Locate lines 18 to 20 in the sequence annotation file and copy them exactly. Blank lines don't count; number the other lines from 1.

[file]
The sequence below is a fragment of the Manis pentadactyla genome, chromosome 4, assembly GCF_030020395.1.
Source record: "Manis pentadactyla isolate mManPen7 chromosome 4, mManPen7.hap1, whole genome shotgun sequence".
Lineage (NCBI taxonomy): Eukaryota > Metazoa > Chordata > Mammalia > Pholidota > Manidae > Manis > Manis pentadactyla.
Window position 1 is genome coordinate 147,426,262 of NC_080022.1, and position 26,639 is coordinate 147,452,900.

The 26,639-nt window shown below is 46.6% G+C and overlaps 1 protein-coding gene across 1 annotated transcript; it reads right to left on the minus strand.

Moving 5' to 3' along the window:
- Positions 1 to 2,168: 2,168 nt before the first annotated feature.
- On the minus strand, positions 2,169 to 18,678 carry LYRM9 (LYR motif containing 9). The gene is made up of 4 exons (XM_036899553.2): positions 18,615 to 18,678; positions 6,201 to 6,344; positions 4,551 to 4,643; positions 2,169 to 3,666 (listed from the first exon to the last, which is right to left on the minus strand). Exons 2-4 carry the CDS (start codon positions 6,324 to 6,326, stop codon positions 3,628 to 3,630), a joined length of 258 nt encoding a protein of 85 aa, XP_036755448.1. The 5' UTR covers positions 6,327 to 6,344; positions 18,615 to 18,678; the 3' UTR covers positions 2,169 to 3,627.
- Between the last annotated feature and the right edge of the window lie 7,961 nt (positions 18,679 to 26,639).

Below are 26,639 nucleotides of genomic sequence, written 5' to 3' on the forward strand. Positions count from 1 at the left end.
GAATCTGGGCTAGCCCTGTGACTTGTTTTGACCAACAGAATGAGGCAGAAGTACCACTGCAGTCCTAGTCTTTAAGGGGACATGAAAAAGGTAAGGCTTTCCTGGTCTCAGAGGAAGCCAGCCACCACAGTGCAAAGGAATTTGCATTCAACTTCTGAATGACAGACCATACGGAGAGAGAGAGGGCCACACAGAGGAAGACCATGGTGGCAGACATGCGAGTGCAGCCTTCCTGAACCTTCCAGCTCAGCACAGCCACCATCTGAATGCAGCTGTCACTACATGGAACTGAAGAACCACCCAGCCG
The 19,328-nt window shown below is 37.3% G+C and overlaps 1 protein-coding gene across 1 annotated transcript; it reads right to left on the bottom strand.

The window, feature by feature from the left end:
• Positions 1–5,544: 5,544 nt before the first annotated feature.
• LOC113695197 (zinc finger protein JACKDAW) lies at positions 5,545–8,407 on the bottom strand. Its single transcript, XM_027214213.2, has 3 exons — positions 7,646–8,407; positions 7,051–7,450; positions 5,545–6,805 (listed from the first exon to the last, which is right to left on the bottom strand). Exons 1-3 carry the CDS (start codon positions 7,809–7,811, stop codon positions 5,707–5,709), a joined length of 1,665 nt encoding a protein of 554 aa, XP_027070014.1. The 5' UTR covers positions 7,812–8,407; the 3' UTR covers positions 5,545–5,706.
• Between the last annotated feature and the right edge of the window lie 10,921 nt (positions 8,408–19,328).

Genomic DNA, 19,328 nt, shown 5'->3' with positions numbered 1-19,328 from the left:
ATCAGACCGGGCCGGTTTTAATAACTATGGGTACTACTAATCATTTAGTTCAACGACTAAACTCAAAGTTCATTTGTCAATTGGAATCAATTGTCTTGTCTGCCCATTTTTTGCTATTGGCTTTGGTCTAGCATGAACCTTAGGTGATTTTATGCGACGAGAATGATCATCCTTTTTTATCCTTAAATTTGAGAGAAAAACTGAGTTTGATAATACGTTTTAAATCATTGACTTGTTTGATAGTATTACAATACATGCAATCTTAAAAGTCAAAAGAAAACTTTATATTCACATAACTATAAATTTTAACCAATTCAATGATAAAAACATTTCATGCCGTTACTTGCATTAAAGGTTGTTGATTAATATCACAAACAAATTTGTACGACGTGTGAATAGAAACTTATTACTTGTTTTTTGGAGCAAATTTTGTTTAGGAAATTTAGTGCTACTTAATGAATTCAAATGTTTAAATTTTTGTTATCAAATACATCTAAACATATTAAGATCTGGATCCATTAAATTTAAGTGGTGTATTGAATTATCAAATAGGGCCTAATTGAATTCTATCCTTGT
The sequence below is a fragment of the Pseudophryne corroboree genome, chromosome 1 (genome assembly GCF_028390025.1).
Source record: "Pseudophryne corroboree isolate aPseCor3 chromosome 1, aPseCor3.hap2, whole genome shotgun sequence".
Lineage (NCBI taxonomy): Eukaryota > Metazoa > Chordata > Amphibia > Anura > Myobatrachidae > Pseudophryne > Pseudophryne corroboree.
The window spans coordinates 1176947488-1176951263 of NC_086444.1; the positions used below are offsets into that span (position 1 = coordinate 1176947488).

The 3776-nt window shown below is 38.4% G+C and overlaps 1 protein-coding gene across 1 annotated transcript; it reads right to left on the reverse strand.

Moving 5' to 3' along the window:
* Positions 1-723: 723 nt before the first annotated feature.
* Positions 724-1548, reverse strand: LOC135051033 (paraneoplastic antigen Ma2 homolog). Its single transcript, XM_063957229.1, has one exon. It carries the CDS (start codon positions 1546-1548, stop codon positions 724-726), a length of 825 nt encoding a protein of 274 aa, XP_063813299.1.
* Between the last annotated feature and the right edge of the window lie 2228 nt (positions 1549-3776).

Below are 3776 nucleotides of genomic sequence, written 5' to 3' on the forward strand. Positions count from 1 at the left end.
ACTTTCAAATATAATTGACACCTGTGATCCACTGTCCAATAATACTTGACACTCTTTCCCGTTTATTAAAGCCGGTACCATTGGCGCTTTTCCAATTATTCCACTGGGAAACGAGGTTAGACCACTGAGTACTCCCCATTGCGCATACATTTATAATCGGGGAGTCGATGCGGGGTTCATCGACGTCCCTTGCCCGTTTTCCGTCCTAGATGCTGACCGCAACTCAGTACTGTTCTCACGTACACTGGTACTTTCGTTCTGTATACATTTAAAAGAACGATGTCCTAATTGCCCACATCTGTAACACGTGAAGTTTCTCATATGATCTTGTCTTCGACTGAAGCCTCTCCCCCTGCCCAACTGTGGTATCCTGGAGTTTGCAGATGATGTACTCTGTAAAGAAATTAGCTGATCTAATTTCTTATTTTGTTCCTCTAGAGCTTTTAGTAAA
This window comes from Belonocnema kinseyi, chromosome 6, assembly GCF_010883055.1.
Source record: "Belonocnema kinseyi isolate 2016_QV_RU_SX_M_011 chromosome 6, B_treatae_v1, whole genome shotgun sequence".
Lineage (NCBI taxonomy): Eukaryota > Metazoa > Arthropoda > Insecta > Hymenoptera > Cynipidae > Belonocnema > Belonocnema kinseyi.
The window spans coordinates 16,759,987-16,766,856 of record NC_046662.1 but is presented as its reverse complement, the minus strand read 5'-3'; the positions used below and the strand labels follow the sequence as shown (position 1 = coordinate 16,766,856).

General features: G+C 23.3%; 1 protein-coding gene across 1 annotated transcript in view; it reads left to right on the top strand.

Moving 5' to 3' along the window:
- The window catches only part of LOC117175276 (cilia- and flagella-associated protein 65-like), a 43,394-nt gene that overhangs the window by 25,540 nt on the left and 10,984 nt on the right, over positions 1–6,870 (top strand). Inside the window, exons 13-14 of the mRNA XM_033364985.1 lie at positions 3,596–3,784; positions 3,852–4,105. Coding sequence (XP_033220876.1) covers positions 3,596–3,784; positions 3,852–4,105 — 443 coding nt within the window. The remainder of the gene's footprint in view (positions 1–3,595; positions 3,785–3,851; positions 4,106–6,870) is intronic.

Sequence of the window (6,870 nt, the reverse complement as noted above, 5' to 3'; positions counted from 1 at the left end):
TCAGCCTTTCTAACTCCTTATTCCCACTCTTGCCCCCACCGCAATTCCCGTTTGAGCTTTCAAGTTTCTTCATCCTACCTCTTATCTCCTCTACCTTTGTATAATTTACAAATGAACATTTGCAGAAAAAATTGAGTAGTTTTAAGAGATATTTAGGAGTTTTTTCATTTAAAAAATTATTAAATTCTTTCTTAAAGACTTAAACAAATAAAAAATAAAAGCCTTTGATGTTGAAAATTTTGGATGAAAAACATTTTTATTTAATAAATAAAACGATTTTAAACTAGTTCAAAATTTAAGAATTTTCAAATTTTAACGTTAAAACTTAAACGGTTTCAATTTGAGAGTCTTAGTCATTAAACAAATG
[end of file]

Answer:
ATCAGACCGGGCCGGTTTTAATAACTATGGGTACTACTAATCATTTAGTTCAACGACTAAACTCAAAGTTCATTTGTCAATTGGAATCAATTGTCTTGTCTGCCCATTTTTTGCTATTGGCTTTGGTCTAGCATGAACCTTAGGTGATTTTATGCGACGAGAATGATCATCCTTTTTTATCCTTAAATTTGAGAGAAAAACTGAGTTTGATAATACGTTTTAAATCATTGACTTGTTTGATAGTATTACAATACATGCAATCTTAAAAGTCAAAAGAAAACTTTATATTCACATAACTATAAATTTTAACCAATTCAATGATAAAAACATTTCATGCCGTTACTTGCATTAAAGGTTGTTGATTAATATCACAAACAAATTTGTACGACGTGTGAATAGAAACTTATTACTTGTTTTTTGGAGCAAATTTTGTTTAGGAAATTTAGTGCTACTTAATGAATTCAAATGTTTAAATTTTTGTTATCAAATACATCTAAACATATTAAGATCTGGATCCATTAAATTTAAGTGGTGTATTGAATTATCAAATAGGGCCTAATTGAATTCTATCCTTGT
The sequence below is a fragment of the Pseudophryne corroboree genome, chromosome 1 (genome assembly GCF_028390025.1).
Source record: "Pseudophryne corroboree isolate aPseCor3 chromosome 1, aPseCor3.hap2, whole genome shotgun sequence".